NEW YORK (CBSNewYork) – This past march, a series of storms resulted in power outages for thousands of Westchester County customers.

Representatives from across the county got together to make recommendations to Con Ed to avoid a repeat following future storms.

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On Tuesday, the utility company unveiled their improved storm response plan.

More than 150,000 homes were without power for days. Some were in the dark for weeks.

Crews work to restore power in Westchester County on March 7, 2018 (credit: CBS2)

Con Ed’s president Timothy Cawley outlined what steps the company will take to prevent this from happening again.

“The first thing is we’ll invest $100 million in storm resiliency in our overhead system,” Cawley said.

That will cover things like stronger poles and breakaway power lines to reduce a storm’s impact on the system. Con Ed has plans in place to get more and earlier access to additional workers. Contracts are already in place with utility crews on the west coast.

“If there’s an eastern storm, the west coast should be clear, we’ll fly them in and we’ll lease about 100 bucket trucks to outfit them so that can increase our staffing and immediately hit the ground with more staffing,” Con Ed’s president explained.

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Con Ed created a pilot program to remove hazardous trees on private property. They’ll work with municipalities to remove them before a storm hits.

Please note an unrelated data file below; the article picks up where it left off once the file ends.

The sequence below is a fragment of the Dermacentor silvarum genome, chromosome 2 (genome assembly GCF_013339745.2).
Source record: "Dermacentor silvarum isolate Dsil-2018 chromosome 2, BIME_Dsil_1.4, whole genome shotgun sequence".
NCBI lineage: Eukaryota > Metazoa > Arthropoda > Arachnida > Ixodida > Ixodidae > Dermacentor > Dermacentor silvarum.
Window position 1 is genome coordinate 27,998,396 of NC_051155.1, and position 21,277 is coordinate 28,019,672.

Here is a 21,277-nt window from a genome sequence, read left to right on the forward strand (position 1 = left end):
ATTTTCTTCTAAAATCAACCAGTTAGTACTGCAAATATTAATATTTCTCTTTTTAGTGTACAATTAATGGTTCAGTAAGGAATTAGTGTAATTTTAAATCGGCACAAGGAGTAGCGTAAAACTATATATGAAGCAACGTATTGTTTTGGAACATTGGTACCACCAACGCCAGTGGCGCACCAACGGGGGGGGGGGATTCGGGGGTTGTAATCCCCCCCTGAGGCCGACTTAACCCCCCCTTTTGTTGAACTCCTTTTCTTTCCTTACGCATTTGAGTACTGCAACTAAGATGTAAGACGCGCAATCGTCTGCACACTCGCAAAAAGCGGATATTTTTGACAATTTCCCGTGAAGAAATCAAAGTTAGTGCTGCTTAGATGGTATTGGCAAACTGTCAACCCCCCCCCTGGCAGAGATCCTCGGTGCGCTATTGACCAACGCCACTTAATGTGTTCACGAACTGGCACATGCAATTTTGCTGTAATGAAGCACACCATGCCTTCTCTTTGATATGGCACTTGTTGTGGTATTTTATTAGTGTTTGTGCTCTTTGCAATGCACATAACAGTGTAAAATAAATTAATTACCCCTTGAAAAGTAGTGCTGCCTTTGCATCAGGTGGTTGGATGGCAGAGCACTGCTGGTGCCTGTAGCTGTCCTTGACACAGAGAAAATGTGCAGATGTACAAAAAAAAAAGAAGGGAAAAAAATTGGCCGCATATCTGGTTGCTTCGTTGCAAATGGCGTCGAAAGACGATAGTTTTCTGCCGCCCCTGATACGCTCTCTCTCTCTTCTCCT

They’ll also be upgrading systems to improve accuracy and timeliness of power restoration information. The utility plans to use text messages and web features to better communicate with customers after a storm.

CBS2 talked to people in some of Westchester County’s hardest hit neighborhoods to see what they think of Con Ed’s new and improved storm response plan.

“There’s been so many trees on this block that they put caution tape around and then they leave it for a year so it does leave it on Con Ed, so I think they need to work better with the city,” Amanda Capraro told CBS2’s Elise Finch.

“I think those are things that could have been addressed years ago,” Tony Berardi said.

“There are other parts of the country where everything is underground and there are no problems. I think that’s something that should be done,” Wayne Gillman suggested.

Right now that is not a part of the plan, but the $100 million investment will be spent over the next four years.

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Con Ed customers won’t see any increases in their bills for these improvements, according to the company, but the hope is that they’ll see better service after major storms.